Click amount to donate direct to CounterPunch
  • $25
  • $50
  • $100
  • $500
  • $other
  • use PayPal
Keep CounterPunch ad free. Support our annual fund drive today!

The Scalia-Cheney Axis of Evil


cheney copy

Like Henry Kissinger, it is easy to forget Dick Cheney is still alive until he makes a macabre appearance. But there he was, sitting in the front section of Justice Scalia’s memorial service at the Basilica of the National Shrine of the Immaculate Conception in Washington D.C. last week.

Cheney and Scalia were hunting buddies. But their love of blood sports–Scalia even died on a hunting trip–also raised ethical questions over ten years ago after they went duck hunting at a private camp in southern Louisiana. The problem was the court had just agreed to hear the Veep’s appeal of lawsuits from the Sierra Club and Judicial Watch that charged that he and his staff violated an open-government measure in formulating their energy policy. Specifically, they were charged with violation of the Federal Advisory Committee Act by allegedly meeting behind closed doors with outside lobbyists for the oil, gas, coal and nuclear industries including Kenneth L. Lay of Enron. Who remembers Enron and Ken Lay?

Federal law rules that “any justice or judge shall disqualify himself in any proceeding in which his impartiality might be questioned,” but Scalia disagreed. “Cheney was indeed among the party of about nine who hunted from the camp,” he admitted. “Social contacts with high-level executive officials (including cabinet officers) have never been thought improper for judges who may have before them cases in which those people are involved in their official capacity, as opposed to their personal capacity.”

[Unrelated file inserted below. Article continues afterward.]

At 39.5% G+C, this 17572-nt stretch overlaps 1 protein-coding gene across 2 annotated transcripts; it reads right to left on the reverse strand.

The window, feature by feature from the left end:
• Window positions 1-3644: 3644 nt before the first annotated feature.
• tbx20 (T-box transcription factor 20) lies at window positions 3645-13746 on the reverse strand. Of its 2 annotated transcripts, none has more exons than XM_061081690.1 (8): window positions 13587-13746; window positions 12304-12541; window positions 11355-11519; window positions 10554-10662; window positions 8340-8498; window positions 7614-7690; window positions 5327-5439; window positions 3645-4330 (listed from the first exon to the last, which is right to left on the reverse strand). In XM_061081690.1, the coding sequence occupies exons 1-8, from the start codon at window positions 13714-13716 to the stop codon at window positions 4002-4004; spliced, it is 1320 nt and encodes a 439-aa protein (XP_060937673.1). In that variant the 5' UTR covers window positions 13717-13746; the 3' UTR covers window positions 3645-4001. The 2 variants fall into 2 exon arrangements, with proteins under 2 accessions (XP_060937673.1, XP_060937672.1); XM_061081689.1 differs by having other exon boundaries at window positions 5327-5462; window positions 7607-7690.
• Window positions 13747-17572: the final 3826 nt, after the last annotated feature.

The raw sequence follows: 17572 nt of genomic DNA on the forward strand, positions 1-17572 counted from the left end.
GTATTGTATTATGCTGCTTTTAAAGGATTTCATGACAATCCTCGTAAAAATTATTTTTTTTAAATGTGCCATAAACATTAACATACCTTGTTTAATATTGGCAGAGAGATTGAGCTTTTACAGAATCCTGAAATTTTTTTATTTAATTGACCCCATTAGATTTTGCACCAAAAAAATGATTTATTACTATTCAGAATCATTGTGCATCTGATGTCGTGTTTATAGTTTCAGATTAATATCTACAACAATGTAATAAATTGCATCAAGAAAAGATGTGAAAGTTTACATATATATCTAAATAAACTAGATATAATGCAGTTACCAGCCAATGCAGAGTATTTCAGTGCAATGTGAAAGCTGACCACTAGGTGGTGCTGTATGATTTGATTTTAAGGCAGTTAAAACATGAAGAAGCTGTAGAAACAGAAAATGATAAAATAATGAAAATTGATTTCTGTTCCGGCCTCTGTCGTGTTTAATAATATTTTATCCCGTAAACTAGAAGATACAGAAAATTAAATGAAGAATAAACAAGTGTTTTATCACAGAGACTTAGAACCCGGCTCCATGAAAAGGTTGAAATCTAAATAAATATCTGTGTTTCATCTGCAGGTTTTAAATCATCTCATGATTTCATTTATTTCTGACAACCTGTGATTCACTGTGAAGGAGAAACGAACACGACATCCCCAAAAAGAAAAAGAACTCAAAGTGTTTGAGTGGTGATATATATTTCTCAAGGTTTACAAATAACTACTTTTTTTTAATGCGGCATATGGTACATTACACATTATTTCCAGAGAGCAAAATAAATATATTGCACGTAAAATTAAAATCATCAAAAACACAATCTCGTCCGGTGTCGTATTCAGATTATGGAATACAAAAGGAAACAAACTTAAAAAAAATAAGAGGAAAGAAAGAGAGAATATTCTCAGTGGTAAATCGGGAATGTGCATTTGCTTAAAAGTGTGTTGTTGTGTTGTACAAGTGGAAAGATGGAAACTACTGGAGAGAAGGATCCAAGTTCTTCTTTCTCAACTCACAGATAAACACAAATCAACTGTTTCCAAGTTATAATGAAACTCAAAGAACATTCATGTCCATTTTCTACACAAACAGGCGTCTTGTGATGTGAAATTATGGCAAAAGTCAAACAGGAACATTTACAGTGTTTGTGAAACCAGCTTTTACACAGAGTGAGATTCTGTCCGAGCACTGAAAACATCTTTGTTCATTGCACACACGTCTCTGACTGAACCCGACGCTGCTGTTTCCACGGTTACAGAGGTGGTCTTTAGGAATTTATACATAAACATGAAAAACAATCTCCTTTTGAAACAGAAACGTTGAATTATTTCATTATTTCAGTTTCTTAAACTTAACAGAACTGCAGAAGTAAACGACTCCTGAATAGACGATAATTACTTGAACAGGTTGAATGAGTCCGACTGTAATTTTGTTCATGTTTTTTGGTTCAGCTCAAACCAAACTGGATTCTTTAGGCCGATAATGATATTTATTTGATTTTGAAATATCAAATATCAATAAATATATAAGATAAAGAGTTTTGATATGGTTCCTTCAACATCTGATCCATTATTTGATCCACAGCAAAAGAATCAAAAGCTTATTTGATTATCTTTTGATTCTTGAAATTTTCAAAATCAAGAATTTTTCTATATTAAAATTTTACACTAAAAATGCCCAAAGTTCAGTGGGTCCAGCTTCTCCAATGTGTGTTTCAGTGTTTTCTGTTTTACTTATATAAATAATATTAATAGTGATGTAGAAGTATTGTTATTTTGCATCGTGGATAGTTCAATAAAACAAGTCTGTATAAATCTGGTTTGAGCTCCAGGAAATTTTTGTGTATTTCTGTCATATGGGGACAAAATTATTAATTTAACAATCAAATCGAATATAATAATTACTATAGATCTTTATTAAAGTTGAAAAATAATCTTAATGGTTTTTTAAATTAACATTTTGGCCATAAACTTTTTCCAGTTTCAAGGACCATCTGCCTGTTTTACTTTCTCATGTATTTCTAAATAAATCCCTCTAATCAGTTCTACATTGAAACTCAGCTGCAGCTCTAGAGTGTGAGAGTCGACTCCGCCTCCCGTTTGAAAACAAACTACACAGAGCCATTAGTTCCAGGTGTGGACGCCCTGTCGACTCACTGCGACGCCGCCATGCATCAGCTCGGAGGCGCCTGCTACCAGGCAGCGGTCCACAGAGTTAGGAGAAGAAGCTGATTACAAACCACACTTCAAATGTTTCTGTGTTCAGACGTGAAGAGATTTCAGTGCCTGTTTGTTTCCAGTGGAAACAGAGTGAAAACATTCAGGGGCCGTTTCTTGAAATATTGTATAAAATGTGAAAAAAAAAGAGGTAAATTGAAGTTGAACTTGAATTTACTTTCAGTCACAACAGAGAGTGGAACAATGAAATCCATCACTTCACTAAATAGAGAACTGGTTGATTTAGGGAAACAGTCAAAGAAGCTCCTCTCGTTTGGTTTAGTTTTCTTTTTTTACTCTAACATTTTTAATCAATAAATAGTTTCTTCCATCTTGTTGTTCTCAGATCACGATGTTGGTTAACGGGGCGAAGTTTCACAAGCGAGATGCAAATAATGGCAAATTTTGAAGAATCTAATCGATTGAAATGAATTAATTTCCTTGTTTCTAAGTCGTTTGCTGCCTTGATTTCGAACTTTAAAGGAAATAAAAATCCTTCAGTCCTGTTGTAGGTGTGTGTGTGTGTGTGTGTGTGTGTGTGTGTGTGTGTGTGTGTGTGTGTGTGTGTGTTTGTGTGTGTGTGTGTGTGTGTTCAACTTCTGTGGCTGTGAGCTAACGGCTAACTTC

The Bush administration regarded the case as a test of executive power and claimed that forcing disclosure of confidential records such as private meetings intruded on a president’s power to obtain advice. Without privacy, discussions on prickly matters could be difficult said the White House. The court ended up throwing the case back to a lower court without addressing the White House’s executive power question.

Though many claimed Cheney could not have a heart attack, because he had no heart, he suffered several heart attacks over his life. After repeated attacks, a bypass and a pump, Cheney got a heart transplant in 2012.

“Two years ago this time I was on a respirator, heavily sedated. Just had a pump… installed on my heart because my heart had gotten so weak after six heart attacks and 30-some years of heart disease that it was, you know, it was at the end,” he said after the transplant. “There’s not been a single glitch, no sign of rejection, everything’s just gone perfectly.”

Cheney neither knows whose heart saved his live or thinks about it much. “I don’t spend time wondering who had it, what they’d done, what kind of person,” he said. “The way I think of it from a psychological standpoint is that it’s my new heart, not someone else’s old heart.”

Nor did Cheney’s new heart give him new reverence for life. Soon after his transplant, the Denver Post reported the Veep planned to return to blood sports and participate in Wyoming’s One Shot Antelope Hunt. The event is a duel between Wyoming and Colorado and “the team that kills the most antelope in the shortest time wins,” says the Associated Press. There was no mention if Scalia would be joining Cheney in the killing derby.